A suspected ritual pit from Roman times, containing a cow's skull, horse bones and possibly puppy bones, has been uncovered during an archaeological dig.
The exciting discovery was made during a three-week dig in Church Meadow at the site of an important Roman road, Stane Street, in Ewell.
Nearby at the Roman ritual site of Hatch Furlong, archaeologists have previously excavated deep shafts containing the remains of cats and dogs.
Nikki Cowlard, site director of the Church Meadow Project, said that the Romans would not have normally thrown away horse bones.
Ms Cowlard said: "We seem to have a ritual pit. We have got a large pit, we have got bones right at the bottom and it seems they were deliberately made.
"Why they did what they did with them we are not sure."
She said the volunteers have also found other pits, possibly used for metalwork, as well as brooches, hairpins, low denomination coins, roof tiles and pottery.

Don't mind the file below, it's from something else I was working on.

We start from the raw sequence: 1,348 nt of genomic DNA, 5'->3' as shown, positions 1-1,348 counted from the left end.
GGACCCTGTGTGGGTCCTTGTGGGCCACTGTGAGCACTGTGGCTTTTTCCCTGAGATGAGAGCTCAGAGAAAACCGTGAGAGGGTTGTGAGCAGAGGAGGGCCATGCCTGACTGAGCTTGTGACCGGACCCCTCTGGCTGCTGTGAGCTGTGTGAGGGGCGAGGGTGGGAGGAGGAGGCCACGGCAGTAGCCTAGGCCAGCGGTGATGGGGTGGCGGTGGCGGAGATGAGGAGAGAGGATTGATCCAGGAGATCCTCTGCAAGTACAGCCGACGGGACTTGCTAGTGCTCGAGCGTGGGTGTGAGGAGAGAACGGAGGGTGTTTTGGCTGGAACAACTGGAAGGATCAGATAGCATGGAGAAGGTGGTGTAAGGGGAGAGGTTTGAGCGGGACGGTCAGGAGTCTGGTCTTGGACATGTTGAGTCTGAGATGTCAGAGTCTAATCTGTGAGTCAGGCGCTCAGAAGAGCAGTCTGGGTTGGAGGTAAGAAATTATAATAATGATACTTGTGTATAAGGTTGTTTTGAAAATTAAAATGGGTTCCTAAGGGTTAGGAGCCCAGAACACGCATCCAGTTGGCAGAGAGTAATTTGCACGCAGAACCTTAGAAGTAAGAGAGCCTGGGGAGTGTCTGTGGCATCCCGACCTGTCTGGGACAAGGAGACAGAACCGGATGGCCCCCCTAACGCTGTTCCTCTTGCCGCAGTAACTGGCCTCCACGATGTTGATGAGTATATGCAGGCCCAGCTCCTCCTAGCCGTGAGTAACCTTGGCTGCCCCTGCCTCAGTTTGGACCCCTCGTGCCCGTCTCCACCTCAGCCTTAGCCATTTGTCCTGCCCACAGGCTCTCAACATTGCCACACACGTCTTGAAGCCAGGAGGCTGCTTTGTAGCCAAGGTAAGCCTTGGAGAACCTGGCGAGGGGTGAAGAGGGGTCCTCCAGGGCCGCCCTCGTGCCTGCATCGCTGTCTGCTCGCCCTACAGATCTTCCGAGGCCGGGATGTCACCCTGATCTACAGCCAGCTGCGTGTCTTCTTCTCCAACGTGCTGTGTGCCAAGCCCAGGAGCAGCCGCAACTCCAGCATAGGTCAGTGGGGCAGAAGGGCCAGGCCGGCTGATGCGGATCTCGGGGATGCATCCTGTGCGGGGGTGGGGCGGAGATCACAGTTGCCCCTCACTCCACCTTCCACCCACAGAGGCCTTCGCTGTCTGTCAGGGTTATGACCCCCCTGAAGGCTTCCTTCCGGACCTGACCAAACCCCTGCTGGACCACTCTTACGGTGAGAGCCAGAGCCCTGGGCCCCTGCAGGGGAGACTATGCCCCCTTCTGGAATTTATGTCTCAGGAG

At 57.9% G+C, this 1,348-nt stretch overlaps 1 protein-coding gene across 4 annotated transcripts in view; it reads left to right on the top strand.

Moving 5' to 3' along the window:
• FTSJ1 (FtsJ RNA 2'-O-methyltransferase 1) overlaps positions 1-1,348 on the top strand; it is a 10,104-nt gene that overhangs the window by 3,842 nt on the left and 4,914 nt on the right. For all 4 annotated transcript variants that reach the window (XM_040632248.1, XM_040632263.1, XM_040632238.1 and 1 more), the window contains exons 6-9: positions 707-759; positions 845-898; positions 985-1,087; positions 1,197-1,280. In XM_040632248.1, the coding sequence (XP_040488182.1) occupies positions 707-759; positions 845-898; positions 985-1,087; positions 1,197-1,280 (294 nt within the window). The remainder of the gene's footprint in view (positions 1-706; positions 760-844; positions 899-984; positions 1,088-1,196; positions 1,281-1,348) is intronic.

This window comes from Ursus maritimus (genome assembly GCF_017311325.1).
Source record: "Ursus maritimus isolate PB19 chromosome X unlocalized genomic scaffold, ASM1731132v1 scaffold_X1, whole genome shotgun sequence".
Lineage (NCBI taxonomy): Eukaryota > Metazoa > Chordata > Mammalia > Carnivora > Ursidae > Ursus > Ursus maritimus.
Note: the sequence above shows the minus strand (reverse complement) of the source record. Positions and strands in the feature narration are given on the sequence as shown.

She said: "We are getting all sorts of bits to get a pattern of what was happening there. This is the last season of the dig because the field is not going to be available after this."
The site will eventually be turned into a graveyard and used for burials. But until then Ms Cowlard said the church plans to allow Ewell Castle School to use the area as a training pitch.
About 90 volunteers have taken part in the three-week dig which ends on Sunday.
Children from Bourne Hall Museum Kids Club and Ewell Grove School have also visited the site. It was open to the public during the Ewell Village Fair.